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The shooting brake is not a popular type of car, but Wiesmann have found a way to make us love it.
This one relates to the series we did last week, as it's a sort of low-volume retro, although not a revival of an older nameplate. You may have heard of Wiesmann from its appearance on Top Gear, but it is the hardtop GT models, of which the GT MF4 is the more common, where the styling really gets bold. Just as the roadster is a sort of reimagining of the classic British roadster, the influence of cars like the MGB GT (a hardtop of the classic MGB roadster) is evident in the design of the GT MF4.
However, the MGB GT was introduced at a time when its soft top counterpart was one of the most popular sports cars in the world. The GT MF4 is a very different sort of vehicle in today's automotive world. It is a two-seat shooting brake along the lines of the BMW Z3 Coupe, but with a far more attention-grabbing design and a resemblance to little else in recent automotive history. Since the Z3 Coupe wasn't exactly what you'd call a success, this design was a brave one for Weismann to go with. The MG similarities don't end with the exterior either, the interior is a glorious tribute to near-forgotten joys of a simple and pure driving experience.
One might think that, as with the MG, all of this simplicity translates into a low price, but the GT MF4 starts at around $180,000, a bold price to go with a bold body style. But the car really is beautiful, inside and out, and Weismann has managed to find enough takers for their extremely high-end products to have stayed in business for nearly 30 years now, not bad for a boutique company. The interior is perhaps deceptively simple, just because Mercedes-Benz says that more electronic toys is the only way to make a car more luxurious, that doesn't necessarily make it so. The handmade interior is as beautiful as it is comfortable.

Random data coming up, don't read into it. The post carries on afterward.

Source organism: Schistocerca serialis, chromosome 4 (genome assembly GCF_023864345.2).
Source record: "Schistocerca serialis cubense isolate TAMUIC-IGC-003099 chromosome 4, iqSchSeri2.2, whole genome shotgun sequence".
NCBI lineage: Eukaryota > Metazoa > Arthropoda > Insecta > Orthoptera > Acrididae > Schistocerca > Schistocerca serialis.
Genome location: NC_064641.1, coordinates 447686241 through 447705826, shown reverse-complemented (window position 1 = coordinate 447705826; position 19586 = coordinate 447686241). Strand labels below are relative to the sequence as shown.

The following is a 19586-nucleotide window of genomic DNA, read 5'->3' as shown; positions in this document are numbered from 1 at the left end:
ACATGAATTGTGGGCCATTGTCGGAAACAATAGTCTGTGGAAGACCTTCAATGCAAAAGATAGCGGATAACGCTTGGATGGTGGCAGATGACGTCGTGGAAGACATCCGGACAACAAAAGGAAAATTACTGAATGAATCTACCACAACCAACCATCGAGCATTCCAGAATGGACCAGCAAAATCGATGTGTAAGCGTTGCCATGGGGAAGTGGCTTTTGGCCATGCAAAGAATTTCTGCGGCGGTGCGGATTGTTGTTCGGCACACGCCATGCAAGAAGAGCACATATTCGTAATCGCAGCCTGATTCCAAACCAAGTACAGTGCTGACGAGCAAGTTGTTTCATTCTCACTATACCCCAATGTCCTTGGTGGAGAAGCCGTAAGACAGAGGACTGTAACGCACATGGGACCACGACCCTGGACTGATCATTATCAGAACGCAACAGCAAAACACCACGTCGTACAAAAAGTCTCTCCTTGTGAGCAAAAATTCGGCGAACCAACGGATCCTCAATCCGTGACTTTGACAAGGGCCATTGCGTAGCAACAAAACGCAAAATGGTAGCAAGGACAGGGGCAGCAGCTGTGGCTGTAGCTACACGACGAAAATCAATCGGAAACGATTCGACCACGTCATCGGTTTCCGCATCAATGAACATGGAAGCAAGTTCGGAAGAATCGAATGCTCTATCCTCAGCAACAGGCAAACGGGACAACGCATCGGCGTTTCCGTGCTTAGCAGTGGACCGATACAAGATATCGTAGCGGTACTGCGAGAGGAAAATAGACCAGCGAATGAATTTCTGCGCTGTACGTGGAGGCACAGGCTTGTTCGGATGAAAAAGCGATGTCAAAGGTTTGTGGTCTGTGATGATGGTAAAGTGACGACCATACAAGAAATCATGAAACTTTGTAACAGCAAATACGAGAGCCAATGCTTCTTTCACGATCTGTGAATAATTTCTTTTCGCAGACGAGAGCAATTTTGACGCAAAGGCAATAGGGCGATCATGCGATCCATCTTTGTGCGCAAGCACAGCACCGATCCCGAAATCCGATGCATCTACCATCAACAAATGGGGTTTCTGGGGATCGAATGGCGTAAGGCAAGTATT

Wiesmann lets you pick from a long list of materials and colors when you place your order. They'll even stitch your name in place of the Wiesmann logo on the seats, if you're that particularly crass kind of vain. The company's logo is a gecko, chosen to represent how Wiesmann's cars stick to the road the way a gecko sticks to a wall. You might roll your eyes at this explanation, but Wiesmann's cars really do handle astonishingly well. In typical (or stereotypical) German fashion, they have taken every detail of the GT MF4 into account, and created a very precise piece of machinery.
Power comes from BMW's S65 V8, the same engine found in the E92 M3, only fitted with twin turbochargers and bored (like the M3 GTS and CRT) to 4.4 liters. This produces 402 horsepower, but if you like, you can option up to the GT MF5, largely identical to the GT MF4, but here the engine produces 547 hp. The transmission also comes from BMW and is a six-speed sport automatic. Weismann does offer manual transmissions, but only in their roadster models. The body is a fiberglass-reinforced composite, and the car weighs just a shade over 3,000lbs. It will hit sixty in 4.6 seconds, although paying the extra for the GT MF5 will get you there in 3.9 seconds.
It has been observed that Wiesmann's cars are surprisingly comfortable over rough road, considering how ridged they are in a turn, and this duality alone is worth quite a bit of money to enthusiasts. The car's identity is similarly dualistic. It somehow manages to be both quintessentially British and German at the same time. Mini, Rolls-Royce and Bentley all walk this line as well, but the Wiesmann is different. For some reason, it's difficult to figure out where the German ends and the British begins. This is a very expensive car, and limited production means that you'll have a difficult time getting one even if you have the money.
But cars like this are rare in every sense of the word. The Ferrari FF isn't quite the same (it has four seats, for example), and a used Z3 Coupe won't impress the way the GT MF4 will. A Morgan Aero Coupe is fairly similar (although still not actually a shooting brake), but it also costs nearly as much and has a similarly limited production. Wiesmann can charge what they do because nobody builds a car quite like this. There is no other way to say it, this is a very cool car. It is head turning without being vulgar, attracting attention by way of its elegant lines and purposeful stance.